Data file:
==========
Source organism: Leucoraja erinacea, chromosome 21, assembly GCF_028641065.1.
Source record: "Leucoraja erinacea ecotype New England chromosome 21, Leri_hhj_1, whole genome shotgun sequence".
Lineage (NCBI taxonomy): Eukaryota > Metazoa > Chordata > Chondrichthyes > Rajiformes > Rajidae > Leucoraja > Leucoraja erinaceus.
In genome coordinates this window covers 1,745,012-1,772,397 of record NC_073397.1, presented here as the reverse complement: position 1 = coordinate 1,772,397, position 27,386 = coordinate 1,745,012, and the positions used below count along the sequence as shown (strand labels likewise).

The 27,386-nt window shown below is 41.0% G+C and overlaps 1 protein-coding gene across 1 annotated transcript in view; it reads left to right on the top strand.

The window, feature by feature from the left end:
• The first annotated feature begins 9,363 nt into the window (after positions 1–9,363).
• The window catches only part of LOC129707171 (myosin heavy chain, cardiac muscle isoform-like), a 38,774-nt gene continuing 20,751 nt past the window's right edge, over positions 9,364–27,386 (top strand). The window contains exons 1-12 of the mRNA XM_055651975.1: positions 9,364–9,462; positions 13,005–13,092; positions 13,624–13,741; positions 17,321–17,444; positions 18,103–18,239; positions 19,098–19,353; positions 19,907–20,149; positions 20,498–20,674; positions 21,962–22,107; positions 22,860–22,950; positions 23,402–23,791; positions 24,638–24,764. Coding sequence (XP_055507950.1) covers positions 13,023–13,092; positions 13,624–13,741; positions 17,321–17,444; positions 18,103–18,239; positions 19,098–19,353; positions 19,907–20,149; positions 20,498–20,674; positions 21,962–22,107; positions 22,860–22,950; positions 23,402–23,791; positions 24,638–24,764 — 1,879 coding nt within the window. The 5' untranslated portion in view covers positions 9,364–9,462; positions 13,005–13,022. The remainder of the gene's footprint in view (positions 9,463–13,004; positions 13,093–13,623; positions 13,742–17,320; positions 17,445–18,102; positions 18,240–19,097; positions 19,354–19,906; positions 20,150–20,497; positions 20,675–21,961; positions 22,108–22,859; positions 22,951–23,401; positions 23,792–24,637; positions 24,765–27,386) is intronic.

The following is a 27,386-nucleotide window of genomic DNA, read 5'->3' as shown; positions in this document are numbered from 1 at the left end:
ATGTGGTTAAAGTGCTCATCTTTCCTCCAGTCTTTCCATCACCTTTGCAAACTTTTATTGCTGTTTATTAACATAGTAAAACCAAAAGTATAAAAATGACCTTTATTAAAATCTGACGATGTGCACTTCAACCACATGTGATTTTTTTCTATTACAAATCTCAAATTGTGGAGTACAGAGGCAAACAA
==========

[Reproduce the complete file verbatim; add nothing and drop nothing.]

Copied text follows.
Source organism: Leucoraja erinacea, chromosome 21, assembly GCF_028641065.1.
Source record: "Leucoraja erinacea ecotype New England chromosome 21, Leri_hhj_1, whole genome shotgun sequence".
Lineage (NCBI taxonomy): Eukaryota > Metazoa > Chordata > Chondrichthyes > Rajiformes > Rajidae > Leucoraja > Leucoraja erinaceus.
In genome coordinates this window covers 1,745,012-1,772,397 of record NC_073397.1, presented here as the reverse complement: position 1 = coordinate 1,772,397, position 27,386 = coordinate 1,745,012, and the positions used below count along the sequence as shown (strand labels likewise).

The 27,386-nt window shown below is 41.0% G+C and overlaps 1 protein-coding gene across 1 annotated transcript in view; it reads left to right on the top strand.

The window, feature by feature from the left end:
• The first annotated feature begins 9,363 nt into the window (after positions 1–9,363).
• The window catches only part of LOC129707171 (myosin heavy chain, cardiac muscle isoform-like), a 38,774-nt gene continuing 20,751 nt past the window's right edge, over positions 9,364–27,386 (top strand). The window contains exons 1-12 of the mRNA XM_055651975.1: positions 9,364–9,462; positions 13,005–13,092; positions 13,624–13,741; positions 17,321–17,444; positions 18,103–18,239; positions 19,098–19,353; positions 19,907–20,149; positions 20,498–20,674; positions 21,962–22,107; positions 22,860–22,950; positions 23,402–23,791; positions 24,638–24,764. Coding sequence (XP_055507950.1) covers positions 13,023–13,092; positions 13,624–13,741; positions 17,321–17,444; positions 18,103–18,239; positions 19,098–19,353; positions 19,907–20,149; positions 20,498–20,674; positions 21,962–22,107; positions 22,860–22,950; positions 23,402–23,791; positions 24,638–24,764 — 1,879 coding nt within the window. The 5' untranslated portion in view covers positions 9,364–9,462; positions 13,005–13,022. The remainder of the gene's footprint in view (positions 9,463–13,004; positions 13,093–13,623; positions 13,742–17,320; positions 17,445–18,102; positions 18,240–19,097; positions 19,354–19,906; positions 20,150–20,497; positions 20,675–21,961; positions 22,108–22,859; positions 22,951–23,401; positions 23,792–24,637; positions 24,765–27,386) is intronic.

The following is a 27,386-nucleotide window of genomic DNA, read 5'->3' as shown; positions in this document are numbered from 1 at the left end:
ATGTGGTTAAAGTGCTCATCTTTCCTCCAGTCTTTCCATCACCTTTGCAAACTTTTATTGCTGTTTATTAACATAGTAAAACCAAAAGTATAAAAATGACCTTTATTAAAATCTGACGATGTGCACTTCAACCACATGTGATTTTTTTCTATTACAAATCTCAAATTGTGGAGTACAGAGGCAAACAA